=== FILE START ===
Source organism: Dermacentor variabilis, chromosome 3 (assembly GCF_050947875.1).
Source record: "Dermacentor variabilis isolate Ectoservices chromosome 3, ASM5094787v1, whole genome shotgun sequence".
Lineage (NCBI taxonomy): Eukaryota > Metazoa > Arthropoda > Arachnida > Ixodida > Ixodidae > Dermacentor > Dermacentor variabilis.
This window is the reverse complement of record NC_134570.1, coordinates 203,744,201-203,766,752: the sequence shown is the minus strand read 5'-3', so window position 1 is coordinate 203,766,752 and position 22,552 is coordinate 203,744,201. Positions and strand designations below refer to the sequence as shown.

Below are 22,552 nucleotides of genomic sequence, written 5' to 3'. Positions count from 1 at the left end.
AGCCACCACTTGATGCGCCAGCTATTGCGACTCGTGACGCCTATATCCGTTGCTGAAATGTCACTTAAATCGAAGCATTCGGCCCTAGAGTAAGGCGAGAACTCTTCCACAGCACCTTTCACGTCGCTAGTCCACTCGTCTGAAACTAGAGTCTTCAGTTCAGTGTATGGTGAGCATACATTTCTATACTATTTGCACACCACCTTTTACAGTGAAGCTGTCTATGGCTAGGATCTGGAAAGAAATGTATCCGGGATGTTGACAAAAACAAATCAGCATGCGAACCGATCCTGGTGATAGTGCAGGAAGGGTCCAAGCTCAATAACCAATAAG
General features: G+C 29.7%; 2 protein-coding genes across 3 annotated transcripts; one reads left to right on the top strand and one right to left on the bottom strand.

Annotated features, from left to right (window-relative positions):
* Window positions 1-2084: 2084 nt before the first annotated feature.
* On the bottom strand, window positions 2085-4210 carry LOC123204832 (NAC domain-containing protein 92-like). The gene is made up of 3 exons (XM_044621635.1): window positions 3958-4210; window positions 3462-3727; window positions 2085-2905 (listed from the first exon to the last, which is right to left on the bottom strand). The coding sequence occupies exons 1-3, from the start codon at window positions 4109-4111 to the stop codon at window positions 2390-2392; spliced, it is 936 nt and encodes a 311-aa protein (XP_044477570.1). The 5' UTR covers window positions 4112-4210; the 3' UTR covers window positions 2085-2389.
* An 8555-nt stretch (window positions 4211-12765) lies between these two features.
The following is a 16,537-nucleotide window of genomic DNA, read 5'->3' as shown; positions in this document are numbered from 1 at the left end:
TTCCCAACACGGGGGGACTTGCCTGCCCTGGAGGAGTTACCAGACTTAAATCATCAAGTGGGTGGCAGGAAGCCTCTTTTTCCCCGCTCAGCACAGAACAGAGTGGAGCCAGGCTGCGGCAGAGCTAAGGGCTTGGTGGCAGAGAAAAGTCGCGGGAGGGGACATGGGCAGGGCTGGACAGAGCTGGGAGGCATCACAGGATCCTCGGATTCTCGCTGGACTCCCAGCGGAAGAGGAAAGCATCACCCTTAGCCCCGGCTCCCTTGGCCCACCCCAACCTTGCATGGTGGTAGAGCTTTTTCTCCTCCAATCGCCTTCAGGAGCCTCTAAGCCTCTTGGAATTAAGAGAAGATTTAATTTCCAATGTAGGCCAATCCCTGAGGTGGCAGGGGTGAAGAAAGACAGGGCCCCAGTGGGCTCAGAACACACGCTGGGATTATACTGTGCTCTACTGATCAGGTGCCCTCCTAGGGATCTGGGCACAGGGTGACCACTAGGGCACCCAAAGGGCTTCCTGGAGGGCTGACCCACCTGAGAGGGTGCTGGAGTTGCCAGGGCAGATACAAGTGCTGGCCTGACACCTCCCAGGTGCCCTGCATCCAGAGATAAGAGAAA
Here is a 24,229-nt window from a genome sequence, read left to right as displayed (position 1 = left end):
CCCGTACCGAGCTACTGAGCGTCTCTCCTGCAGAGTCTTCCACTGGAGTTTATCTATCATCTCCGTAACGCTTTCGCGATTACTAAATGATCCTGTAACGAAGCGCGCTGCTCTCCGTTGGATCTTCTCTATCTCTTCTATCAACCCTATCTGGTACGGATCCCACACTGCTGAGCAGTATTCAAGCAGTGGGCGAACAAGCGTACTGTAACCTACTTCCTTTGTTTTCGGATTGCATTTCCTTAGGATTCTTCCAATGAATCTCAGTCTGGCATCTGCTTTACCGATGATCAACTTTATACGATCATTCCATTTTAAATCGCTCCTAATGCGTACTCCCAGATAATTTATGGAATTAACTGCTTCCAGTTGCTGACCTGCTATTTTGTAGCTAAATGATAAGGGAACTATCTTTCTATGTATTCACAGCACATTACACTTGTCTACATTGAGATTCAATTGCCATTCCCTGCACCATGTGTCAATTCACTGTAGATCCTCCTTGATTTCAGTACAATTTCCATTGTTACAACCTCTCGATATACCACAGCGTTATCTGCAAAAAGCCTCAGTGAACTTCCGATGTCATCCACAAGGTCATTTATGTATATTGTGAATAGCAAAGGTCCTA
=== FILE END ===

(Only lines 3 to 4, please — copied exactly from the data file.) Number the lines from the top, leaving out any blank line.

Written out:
Lineage (NCBI taxonomy): Eukaryota > Metazoa > Arthropoda > Arachnida > Ixodida > Ixodidae > Dermacentor > Dermacentor variabilis.
This window is the reverse complement of record NC_134570.1, coordinates 203,744,201-203,766,752: the sequence shown is the minus strand read 5'-3', so window position 1 is coordinate 203,766,752 and position 22,552 is coordinate 203,744,201. Positions and strand designations below refer to the sequence as shown.